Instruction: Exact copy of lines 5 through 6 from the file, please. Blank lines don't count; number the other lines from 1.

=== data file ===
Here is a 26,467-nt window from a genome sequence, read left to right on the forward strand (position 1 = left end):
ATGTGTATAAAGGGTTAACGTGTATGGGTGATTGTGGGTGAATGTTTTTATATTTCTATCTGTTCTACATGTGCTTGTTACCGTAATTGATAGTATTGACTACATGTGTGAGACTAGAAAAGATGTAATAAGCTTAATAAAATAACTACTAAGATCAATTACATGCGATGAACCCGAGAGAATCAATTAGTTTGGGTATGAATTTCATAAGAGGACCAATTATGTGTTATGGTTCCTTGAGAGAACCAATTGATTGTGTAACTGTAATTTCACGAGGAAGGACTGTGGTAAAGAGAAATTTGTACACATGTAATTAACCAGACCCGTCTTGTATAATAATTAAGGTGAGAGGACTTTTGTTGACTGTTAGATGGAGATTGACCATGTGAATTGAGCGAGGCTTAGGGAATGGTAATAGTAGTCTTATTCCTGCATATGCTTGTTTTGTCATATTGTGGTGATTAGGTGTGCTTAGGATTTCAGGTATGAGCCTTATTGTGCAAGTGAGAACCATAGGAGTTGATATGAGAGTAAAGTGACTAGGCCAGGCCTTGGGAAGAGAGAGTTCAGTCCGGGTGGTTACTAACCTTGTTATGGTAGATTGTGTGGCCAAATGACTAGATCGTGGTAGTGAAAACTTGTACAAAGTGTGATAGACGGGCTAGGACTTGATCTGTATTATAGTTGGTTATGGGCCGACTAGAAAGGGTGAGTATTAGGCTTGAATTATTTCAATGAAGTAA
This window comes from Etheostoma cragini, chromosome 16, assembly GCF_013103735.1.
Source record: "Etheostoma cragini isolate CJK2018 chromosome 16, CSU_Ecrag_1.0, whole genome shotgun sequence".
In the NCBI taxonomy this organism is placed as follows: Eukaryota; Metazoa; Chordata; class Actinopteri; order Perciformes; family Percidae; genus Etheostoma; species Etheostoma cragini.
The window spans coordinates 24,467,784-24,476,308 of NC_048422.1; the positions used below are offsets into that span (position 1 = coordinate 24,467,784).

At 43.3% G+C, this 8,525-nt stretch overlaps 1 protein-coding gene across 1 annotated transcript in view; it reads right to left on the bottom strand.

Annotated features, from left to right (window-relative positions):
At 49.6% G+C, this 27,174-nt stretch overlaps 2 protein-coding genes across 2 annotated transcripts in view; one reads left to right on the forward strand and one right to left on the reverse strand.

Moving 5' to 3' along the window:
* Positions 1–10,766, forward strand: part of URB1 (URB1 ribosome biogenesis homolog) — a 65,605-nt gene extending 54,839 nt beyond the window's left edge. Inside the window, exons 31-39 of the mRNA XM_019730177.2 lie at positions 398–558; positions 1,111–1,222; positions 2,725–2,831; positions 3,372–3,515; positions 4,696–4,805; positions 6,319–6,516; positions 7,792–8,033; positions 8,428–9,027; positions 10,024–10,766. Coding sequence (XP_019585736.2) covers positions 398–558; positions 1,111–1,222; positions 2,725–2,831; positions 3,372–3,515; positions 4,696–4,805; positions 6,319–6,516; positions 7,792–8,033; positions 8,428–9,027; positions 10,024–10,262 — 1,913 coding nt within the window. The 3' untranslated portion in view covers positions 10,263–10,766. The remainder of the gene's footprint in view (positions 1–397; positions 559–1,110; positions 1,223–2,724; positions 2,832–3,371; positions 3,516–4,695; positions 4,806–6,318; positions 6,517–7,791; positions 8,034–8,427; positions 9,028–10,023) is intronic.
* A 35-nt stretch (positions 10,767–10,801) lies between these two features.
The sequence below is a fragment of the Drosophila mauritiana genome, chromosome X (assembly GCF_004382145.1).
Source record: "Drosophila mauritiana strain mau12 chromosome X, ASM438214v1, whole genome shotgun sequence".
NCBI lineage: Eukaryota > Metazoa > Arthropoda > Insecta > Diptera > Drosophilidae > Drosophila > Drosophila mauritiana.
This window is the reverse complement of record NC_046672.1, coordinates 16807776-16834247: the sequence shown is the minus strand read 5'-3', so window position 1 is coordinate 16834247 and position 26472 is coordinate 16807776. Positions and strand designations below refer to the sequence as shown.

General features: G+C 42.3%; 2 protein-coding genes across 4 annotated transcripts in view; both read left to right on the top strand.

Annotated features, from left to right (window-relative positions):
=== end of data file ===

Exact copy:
In the NCBI taxonomy this organism is placed as follows: Eukaryota; Metazoa; Chordata; class Actinopteri; order Perciformes; family Percidae; genus Etheostoma; species Etheostoma cragini.
The window spans coordinates 24,467,784-24,476,308 of NC_048422.1; the positions used below are offsets into that span (position 1 = coordinate 24,467,784).